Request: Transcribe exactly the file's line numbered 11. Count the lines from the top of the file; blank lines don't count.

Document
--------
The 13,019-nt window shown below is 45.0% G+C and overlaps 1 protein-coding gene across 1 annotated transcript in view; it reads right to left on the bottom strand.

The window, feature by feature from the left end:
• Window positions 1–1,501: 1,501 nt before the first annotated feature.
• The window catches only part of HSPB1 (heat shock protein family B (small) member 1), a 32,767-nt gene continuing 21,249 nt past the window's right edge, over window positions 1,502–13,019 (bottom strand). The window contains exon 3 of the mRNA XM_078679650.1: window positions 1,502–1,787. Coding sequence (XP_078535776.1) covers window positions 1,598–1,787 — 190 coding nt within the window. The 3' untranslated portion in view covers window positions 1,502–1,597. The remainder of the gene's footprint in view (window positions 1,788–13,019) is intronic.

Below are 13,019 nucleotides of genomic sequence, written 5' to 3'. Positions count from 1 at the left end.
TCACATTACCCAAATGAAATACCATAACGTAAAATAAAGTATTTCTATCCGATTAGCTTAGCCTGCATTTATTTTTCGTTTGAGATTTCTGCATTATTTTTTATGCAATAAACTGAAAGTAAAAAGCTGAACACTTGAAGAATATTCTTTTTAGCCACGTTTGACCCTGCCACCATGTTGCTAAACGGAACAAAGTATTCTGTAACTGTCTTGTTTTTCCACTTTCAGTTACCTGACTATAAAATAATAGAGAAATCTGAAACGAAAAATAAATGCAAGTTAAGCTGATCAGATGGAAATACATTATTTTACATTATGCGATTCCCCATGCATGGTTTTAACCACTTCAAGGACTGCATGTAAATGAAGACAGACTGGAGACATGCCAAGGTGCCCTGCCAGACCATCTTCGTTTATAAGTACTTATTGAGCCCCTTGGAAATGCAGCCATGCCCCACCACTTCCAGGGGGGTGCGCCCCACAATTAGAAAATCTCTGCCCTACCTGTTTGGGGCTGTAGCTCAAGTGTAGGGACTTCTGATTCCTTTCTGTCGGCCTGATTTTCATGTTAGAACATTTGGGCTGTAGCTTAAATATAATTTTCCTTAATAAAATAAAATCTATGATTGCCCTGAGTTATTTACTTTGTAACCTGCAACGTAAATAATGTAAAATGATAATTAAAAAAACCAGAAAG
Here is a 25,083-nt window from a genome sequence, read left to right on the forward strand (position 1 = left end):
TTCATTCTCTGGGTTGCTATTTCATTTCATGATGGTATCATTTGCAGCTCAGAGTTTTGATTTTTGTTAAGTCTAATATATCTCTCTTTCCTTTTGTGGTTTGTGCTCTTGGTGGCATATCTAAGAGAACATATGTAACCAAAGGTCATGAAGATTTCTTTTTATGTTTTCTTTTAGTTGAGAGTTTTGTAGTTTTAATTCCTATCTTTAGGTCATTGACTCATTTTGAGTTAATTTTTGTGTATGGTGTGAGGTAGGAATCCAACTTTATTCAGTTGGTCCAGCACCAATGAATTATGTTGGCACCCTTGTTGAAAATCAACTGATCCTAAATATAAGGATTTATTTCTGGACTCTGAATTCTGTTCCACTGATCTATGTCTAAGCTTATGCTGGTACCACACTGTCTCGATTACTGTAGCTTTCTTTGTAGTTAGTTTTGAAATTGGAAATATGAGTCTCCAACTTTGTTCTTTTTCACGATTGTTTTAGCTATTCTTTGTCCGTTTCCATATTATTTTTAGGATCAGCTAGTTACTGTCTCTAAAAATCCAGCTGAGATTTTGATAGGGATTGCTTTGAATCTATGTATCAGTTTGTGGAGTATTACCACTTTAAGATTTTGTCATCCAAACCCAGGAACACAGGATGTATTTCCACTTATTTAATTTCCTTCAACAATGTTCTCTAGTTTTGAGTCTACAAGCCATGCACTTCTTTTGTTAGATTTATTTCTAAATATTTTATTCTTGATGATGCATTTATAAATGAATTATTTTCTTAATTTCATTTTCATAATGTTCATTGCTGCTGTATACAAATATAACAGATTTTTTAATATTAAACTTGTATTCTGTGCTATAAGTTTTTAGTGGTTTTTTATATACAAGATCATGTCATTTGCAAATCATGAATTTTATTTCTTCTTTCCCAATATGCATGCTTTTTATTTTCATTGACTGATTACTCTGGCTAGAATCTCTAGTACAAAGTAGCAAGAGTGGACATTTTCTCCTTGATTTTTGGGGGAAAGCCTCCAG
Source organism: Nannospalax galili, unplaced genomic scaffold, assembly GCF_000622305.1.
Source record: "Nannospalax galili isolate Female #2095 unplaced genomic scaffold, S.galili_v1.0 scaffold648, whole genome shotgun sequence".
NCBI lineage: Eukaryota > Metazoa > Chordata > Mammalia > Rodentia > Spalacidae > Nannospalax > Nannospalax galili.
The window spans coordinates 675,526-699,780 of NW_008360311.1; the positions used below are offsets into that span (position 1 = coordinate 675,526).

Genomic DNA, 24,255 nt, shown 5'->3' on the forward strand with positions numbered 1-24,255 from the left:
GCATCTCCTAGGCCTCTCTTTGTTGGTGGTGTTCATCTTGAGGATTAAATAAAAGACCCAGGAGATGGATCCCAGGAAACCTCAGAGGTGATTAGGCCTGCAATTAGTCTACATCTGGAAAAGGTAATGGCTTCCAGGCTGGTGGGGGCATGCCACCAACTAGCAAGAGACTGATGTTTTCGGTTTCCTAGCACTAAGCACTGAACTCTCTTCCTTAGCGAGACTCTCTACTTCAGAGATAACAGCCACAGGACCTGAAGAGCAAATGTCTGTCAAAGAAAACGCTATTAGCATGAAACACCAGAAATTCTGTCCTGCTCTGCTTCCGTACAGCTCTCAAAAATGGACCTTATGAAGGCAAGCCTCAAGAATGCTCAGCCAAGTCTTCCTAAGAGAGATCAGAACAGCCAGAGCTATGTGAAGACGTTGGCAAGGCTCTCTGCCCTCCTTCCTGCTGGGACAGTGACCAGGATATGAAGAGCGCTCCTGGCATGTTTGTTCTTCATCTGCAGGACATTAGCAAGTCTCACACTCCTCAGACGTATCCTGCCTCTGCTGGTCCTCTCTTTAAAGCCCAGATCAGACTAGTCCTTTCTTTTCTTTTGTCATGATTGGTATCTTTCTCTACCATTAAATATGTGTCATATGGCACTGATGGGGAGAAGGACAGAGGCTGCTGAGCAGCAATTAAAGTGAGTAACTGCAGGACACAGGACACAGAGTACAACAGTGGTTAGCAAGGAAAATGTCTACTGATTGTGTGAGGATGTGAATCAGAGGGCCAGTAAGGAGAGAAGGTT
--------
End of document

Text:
NCBI lineage: Eukaryota > Metazoa > Chordata > Mammalia > Rodentia > Spalacidae > Nannospalax > Nannospalax galili.